Lesson In Franchising
In all steps of the franchise process, be it internal operations of the Franchisor, the interface to Franchisees, or the internal operations of the Franchisees, having delegated roles and responsibilities makes the process of getting the job done far more effective.
It is not very effective having the CEO of McDonalds licking stamps for envelopes, and a young backroom burger flipper telling the CFO how to invest the spare cash!
I had the privilege of attending some of the America’s Cup racing in San Francisco this Spring, and if you want to see how to run an efficient operation, just have look at these teams.
3 years ago the concept of racing 72’ catamarans on hydrofoils was just a dream, and never had such a vessel been built. International yachting came together and decided to start by building and racing Americas Cup 45 Catamarans, to have sailors become use to racing such vessels, and then to graduate to AC72’s around 1 year before the America’s Cup.
This was a “start from scratch” event where the teams had to design and build their vessels, learn to sail them and become extremely competitive for the racing that was to start in July 2013, with the finals of the America’s Cup in September 2013 in San Francisco.
Despite not regaining the America’s Cup from the Americans, in what turned out to be a nail biting series, let’s compare the Emirates Team New Zealand to a Franchise system, and see where it comes together?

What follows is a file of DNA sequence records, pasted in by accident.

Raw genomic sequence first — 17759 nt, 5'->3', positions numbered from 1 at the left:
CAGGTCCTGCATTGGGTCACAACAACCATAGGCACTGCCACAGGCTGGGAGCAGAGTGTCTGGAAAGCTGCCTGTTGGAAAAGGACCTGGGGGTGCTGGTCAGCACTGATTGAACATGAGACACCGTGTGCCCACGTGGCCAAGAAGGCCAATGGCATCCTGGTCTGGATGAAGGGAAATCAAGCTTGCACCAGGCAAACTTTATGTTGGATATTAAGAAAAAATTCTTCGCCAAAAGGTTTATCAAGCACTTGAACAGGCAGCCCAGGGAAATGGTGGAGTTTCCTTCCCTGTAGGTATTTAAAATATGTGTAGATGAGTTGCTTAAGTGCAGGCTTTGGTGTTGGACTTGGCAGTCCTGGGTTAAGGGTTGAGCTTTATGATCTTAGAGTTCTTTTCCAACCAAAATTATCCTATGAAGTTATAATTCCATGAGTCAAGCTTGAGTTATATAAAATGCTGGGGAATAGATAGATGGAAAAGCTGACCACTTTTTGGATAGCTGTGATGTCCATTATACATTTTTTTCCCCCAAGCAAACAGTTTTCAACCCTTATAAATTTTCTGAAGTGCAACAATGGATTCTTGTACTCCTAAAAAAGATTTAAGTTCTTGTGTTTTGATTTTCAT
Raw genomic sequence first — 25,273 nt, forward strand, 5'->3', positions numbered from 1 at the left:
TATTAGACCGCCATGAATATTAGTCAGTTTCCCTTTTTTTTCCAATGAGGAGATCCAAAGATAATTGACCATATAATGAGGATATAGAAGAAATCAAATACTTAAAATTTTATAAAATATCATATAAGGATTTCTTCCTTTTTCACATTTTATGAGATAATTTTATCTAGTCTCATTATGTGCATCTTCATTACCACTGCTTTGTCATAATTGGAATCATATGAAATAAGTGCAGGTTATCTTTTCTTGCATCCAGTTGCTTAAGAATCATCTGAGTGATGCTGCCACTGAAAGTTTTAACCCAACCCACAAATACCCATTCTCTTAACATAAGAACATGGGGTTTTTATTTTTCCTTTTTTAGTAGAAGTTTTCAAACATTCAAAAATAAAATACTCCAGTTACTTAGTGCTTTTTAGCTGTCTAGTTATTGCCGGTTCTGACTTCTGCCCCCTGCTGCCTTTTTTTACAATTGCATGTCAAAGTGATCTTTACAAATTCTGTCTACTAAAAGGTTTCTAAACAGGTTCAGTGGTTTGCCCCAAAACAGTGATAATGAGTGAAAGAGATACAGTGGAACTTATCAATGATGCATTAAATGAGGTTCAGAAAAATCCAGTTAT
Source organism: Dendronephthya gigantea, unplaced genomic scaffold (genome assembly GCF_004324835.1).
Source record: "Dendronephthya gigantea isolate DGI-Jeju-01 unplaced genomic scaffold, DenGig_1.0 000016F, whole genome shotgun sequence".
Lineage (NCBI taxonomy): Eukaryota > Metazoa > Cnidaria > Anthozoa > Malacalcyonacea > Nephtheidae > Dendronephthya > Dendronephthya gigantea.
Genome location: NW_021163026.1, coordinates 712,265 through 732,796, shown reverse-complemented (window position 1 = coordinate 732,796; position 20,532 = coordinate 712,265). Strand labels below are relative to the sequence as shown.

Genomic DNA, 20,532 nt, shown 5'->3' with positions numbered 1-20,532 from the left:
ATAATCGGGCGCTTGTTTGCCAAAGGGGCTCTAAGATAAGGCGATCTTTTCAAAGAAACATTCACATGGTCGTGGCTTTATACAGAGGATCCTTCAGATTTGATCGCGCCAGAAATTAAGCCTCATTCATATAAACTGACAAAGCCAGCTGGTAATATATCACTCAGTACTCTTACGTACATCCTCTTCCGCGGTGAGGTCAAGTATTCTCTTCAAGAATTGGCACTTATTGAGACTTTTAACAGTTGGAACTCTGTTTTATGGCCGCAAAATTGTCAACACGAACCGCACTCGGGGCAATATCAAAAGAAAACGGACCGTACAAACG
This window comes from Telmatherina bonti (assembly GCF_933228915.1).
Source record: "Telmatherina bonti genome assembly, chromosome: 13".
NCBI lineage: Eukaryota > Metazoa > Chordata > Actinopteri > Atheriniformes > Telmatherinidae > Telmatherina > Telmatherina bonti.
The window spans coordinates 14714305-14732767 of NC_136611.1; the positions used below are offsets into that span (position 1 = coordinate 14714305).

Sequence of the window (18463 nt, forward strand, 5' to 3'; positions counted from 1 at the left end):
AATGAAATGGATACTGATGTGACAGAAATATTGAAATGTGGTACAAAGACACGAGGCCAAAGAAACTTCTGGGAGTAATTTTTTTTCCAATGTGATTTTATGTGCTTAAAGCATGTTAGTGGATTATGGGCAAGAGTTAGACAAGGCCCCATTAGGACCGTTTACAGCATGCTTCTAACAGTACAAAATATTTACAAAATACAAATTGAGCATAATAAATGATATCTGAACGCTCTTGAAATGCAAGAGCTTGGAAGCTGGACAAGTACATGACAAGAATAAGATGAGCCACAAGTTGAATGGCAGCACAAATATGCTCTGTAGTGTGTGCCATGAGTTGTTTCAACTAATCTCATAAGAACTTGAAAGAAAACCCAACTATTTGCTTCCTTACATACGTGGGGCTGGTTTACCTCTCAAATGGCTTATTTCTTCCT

Proof of Concept
The first thing is an idea and to test the concept. In the case of the America’s Cup this was a design phase using around 35 design engineers and very sophisticated computer modelling on a very high end Dell computer platform, so much so that it was run at Cambridge University in New Zealand.
We are told that originally the boat looked like it would break up due to massive forces, but these issues were slowly overcome to create the magnificent craft they are racing today. Hydro foiling had also never been done on large racing catamarans like these, and Emirates Team New Zealand worked out a way, and lead the competition, who had to followed to remain competitive.
A franchise system has the similar issues. What are we going to sell, will it work, how do we make it and does the community want to purchase or use it? Peter Ritchie, ex McDonalds Australia, and now Chairman of Mortgage Choice says there must be a “proof of concept”, or simply does it work and can we make a quid out of it? Competition then often follows suite, and we have to adapt to stay ahead of the competition, just like Team New Zealand tried to do. Unfortunately for them, the competition learnt from them, and went one step better, to eventually win the series 9 races to 8.
Effective use of people power
Emirates Team New Zealand had around 105 people involved, and with families, had to relocate around 300 people in San Francisco from May until the end of the America’s Cup. Grant Dalton, the CEO of the operation has run an extremely effective team, and just to further make his life even more complicated, he actually was one of the crew on board the boat. This in itself is amazing as he is grinding winches with 20+ year olds, and holding his own, not bad for a guy of 56.
In the Emirates Team NZ, everyone knows exactly what they had to do, and there is absolutely no holding back on that is “not my job”. I watched them take the wing off the boat 3 days in a row and exactly the same process was done, the crane did exactly the same thing, same people on the trolleys to attach the wing and wheel it into the shed – an absolutely disciplined performance. What they had done is “systemize” basically every process they undertake,
and in a sport of seconds, this is all about consistency and repeatedly doing the same thing, at 100% performance.
In franchising the top performers have similar job functions and job descriptions.